- To test the idea that temperature change (rather than some other factor) is causing the floats to move, reverse the process you have already observed. Turn off the heaters, let the cylinder cool down, and our hypothesis predicts that the floats will gradually float back up to the top, as the clear fluid in the cylinder gets denser.
- To test the idea that the volume of liquid in the cylinder is increasing, do this experiment over again, but this time use a marker or piece of tape to mark the location of the top of the liquid in the cylinder before you begin. Our hypothesis predicts that at the end of the experiment the top of the liquid will be above this mark.
- To test the idea that the floats drop one by one because they are of different densities, break open the cylinder and take out the floats. Weigh each one on a balance. Measure its volume by displacement of water within a graduated cylinder. Calculate the density of each one by dividing its mass by its volume. Our hypothesis predicts that the floats will all be of different densities, and the bottom float will be the densest.
Note: If your discussion yields up this range of possible testing strategies, you might want to take the opportunity to talk about destructive/invasive testing versus non-invasive testing; does the test hurt or destroy the thing you are observing?
Note: In guiding the discussion of how to test their hypotheses, students have a tendency to just say what their plan is and then stop. You need to insist that they go on to explain how their plan, if carried out, would lead to a new observation which would either agree with or disagree with some prediction of their explanation/hypothesis. One way to do this is to ask: what would you expect to see if your explanation is correct? What might you see if your explanation/hypothesis is incorrect?
Closure: "What have we learned here that pertains to the Earth System?"
- The glass cylinder in our experiment is a "closed system." Energy can go into (or out of the system) but matter cannot.
- Sending energy into the closed system of the glass cylinder caused action (motion) inside the system, even though nothing and no one touched the components inside the closed system.
- In this same way, sending energy from the sun into the (almost) closed system of the Earth causes action/motion/work to be done within the system. What are some examples? Heating Earth in the tropics causes air mass to rise, which is one of the drivers of atmospheric circulation.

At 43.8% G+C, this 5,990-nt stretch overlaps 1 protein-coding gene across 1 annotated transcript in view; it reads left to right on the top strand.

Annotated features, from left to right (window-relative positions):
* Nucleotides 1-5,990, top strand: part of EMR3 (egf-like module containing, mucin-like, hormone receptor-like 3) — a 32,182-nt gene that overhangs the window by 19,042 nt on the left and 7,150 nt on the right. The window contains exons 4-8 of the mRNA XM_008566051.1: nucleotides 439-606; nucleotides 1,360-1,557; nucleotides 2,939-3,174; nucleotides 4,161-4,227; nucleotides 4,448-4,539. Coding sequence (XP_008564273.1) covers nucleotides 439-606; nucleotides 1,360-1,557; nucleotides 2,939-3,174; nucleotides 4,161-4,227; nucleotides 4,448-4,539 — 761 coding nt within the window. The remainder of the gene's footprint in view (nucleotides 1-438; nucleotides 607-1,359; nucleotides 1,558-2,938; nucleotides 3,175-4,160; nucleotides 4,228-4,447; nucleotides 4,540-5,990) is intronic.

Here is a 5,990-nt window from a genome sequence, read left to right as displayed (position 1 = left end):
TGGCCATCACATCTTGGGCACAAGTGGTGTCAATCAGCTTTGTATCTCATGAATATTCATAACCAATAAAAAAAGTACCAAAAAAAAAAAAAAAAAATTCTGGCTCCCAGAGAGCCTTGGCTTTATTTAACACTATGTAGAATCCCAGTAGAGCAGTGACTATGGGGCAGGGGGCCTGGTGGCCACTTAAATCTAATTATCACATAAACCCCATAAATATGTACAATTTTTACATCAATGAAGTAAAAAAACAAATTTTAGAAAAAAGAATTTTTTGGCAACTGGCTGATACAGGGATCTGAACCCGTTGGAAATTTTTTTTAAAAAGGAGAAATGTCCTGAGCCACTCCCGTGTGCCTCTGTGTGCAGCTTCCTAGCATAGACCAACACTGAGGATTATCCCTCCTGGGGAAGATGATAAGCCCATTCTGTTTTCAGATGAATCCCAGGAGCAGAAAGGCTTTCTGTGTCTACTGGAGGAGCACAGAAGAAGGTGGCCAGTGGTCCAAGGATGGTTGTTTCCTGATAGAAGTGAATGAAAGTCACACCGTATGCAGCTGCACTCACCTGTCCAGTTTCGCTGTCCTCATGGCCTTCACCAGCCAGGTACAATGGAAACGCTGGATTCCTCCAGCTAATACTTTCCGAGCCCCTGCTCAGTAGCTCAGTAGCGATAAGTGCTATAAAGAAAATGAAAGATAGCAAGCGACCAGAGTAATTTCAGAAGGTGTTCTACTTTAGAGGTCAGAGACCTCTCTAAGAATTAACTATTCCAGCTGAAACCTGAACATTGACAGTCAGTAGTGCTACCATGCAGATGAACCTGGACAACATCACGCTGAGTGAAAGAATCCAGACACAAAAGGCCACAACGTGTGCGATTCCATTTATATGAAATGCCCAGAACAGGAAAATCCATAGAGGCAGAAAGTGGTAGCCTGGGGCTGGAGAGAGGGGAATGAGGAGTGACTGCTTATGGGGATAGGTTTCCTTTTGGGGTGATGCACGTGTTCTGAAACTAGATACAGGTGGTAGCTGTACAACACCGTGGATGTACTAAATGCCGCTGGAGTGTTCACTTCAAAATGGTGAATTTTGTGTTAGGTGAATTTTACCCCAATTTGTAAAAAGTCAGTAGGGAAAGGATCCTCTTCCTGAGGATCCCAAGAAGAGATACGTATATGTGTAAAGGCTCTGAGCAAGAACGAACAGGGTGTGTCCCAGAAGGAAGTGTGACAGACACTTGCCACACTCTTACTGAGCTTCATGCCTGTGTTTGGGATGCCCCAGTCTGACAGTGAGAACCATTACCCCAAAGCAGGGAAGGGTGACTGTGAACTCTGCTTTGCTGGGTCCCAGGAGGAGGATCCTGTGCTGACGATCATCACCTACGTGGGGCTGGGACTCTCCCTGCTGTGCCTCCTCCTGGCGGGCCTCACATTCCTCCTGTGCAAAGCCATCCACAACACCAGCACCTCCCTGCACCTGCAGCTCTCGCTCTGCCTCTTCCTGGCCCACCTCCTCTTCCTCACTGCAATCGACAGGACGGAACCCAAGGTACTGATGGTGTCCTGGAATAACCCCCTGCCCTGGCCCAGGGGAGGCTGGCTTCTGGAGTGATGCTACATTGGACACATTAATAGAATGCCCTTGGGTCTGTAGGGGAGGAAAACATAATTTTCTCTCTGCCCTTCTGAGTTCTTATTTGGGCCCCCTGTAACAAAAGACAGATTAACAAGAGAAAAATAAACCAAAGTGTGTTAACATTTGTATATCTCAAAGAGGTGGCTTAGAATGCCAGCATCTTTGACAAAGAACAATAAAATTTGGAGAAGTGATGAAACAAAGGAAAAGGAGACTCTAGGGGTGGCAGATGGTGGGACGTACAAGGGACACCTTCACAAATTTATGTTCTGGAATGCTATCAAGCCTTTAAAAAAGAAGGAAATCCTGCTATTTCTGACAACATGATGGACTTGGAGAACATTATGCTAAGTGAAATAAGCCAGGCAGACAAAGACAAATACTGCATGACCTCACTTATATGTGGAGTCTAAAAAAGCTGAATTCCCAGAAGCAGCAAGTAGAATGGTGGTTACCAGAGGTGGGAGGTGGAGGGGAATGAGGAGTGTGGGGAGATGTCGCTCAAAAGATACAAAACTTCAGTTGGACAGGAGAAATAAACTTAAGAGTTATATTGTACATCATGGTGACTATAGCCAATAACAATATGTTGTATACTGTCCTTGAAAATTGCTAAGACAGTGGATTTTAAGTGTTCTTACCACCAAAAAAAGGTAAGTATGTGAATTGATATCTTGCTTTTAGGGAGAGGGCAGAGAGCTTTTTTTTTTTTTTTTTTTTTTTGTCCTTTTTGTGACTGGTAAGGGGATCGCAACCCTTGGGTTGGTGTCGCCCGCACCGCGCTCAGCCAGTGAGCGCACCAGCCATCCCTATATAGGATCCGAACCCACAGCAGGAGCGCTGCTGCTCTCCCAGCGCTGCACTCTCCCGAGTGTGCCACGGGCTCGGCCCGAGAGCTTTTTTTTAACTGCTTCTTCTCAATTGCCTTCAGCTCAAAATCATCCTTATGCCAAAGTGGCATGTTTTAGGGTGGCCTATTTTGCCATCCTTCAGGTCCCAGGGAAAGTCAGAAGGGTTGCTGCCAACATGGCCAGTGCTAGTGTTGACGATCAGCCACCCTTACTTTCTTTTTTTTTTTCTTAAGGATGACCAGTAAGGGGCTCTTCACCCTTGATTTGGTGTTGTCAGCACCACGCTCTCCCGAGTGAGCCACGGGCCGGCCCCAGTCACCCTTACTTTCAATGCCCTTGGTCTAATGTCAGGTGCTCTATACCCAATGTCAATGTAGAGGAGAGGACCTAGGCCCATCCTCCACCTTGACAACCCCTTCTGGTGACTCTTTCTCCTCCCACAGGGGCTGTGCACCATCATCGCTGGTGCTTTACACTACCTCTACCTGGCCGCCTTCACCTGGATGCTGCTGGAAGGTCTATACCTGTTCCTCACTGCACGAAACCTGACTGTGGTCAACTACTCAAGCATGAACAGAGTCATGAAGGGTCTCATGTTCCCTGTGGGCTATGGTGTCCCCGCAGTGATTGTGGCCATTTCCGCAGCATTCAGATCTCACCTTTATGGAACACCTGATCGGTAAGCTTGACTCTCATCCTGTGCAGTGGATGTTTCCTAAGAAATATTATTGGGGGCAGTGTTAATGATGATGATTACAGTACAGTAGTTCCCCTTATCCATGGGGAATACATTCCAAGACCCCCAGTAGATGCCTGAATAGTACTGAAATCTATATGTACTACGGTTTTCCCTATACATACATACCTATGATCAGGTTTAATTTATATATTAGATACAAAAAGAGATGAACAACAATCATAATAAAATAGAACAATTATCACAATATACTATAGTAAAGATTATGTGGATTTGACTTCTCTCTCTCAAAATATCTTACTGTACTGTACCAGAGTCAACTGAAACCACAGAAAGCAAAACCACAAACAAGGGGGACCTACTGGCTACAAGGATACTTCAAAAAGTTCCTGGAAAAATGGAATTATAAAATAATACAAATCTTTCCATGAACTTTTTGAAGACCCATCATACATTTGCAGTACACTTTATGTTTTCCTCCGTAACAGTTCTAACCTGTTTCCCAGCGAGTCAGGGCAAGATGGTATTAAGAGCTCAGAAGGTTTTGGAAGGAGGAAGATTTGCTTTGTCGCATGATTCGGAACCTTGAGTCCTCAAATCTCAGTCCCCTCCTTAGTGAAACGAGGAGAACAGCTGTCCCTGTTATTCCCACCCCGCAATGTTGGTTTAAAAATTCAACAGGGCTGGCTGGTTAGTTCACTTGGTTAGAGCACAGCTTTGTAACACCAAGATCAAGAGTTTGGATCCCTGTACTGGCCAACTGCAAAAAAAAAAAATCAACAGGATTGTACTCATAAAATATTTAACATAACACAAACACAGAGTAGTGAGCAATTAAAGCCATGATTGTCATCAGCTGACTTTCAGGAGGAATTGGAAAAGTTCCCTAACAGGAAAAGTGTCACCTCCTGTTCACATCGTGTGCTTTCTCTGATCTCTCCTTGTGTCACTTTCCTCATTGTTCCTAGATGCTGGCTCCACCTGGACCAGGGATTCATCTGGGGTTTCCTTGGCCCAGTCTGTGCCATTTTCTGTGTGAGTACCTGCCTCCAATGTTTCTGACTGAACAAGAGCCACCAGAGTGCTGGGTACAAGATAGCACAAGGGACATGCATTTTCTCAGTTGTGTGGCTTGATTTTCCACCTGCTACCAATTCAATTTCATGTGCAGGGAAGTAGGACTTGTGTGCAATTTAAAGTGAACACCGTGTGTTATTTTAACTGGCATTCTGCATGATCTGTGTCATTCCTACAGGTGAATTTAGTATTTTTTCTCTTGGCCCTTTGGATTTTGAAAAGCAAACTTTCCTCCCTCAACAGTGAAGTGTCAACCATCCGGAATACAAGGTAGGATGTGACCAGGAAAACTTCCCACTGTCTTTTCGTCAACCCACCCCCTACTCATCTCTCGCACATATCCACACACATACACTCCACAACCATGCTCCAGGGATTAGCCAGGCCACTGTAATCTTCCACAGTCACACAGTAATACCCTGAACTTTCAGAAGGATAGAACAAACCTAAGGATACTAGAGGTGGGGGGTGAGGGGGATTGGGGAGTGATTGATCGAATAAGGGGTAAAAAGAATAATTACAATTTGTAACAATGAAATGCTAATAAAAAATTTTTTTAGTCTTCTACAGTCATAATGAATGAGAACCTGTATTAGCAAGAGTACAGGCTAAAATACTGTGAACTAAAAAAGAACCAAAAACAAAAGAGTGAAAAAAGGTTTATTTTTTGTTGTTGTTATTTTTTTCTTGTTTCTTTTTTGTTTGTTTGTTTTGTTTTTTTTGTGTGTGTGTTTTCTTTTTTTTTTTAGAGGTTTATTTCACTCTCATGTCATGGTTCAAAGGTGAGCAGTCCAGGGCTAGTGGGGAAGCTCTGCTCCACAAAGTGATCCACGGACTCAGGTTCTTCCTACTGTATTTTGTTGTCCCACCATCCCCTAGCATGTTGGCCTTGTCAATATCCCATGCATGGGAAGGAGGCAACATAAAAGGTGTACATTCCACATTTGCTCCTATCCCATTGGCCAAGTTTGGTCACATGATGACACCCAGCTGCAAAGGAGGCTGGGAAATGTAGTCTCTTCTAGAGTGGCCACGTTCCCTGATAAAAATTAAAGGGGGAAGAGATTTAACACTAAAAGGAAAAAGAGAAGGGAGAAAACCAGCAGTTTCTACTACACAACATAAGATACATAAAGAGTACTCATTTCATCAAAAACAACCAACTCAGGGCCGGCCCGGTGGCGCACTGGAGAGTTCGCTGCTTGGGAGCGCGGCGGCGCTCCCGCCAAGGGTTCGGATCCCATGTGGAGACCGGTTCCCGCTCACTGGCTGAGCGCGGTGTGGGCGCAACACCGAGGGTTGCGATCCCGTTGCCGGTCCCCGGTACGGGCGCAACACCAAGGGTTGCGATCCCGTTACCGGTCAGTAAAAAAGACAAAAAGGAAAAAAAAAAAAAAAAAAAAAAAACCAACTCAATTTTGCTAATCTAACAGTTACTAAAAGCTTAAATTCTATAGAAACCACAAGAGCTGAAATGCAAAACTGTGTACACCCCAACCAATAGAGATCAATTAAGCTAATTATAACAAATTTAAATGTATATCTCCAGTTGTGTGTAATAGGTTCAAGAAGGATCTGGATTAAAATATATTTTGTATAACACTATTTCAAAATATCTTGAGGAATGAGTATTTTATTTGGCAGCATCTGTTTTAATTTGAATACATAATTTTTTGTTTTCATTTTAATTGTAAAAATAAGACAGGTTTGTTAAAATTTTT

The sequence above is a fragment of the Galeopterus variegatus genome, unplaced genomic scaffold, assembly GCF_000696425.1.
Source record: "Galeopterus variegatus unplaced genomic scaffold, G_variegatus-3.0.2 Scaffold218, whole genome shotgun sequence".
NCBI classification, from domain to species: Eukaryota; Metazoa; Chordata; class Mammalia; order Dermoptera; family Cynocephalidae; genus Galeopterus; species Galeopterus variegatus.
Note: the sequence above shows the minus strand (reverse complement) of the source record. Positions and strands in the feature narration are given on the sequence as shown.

- In the Galileo thermometer, movement up and down movement was triggered by changes in density, which in turn were caused by changes in temperature. High density (cooler) stuff moved down relative to low density (warmer) stuff. Again and again we will meet this same phenomenon on the Earth: in the oceans, cold, high density water masses sink beneath warmer waters; in the atmosphere, warm (low density) air rises; in the Earth's mantle, cold, high density rock sinks at subduction zones.
Here are some additional though-provoking questions. A particularly-inquisitive student may ask you these questions, or you might ask students these questions to stimulate additional thought and/or discussion.
Q: Heat comes into this system from the outside. But eventually heat from the clear fluid in the main part of the cylinder will get conducted deeper inward through the glass of the float into the interior of the float. Why does the thermometer continue to work accurately, once the main cylinder's clear fluid and the float and the material inside the float are all at the same temperature?
A: The glass and metal that make up the exterior of each float experience only a tiny amount of volume change over the temperature range of our experiment. So, to a first approximation, the density of each float remains unchanged as its temperature rises, whereas the density of the clear liquid changes significantly across the same temperature rise. (It doesn't matter that the fluid inside the float may increase or decrease in volume; the air plus liquid inside each float still have the same mass and still occupy the same volume.)
Q: Up at the top of the cylinder, there is a small section of the cylinder with no liquid in it. Would the outcome of the experiment have been different if the cylinder had been completely filled with the liquid?
A: Probably. The liquid could not have expanded in volume, and thus would not have undergone a decrease in density, and thus the thermometer would probably not have worked properly. As temperature increased without the expected increase in volume, pressure would build up inside the cylinder. It is possible that the cylinder would have cracked.
Created by Kim Kastens, Lamont-Doherty Earth Observatory (email@example.com).
May be freely used for educational purposes provided appropriate credit is given.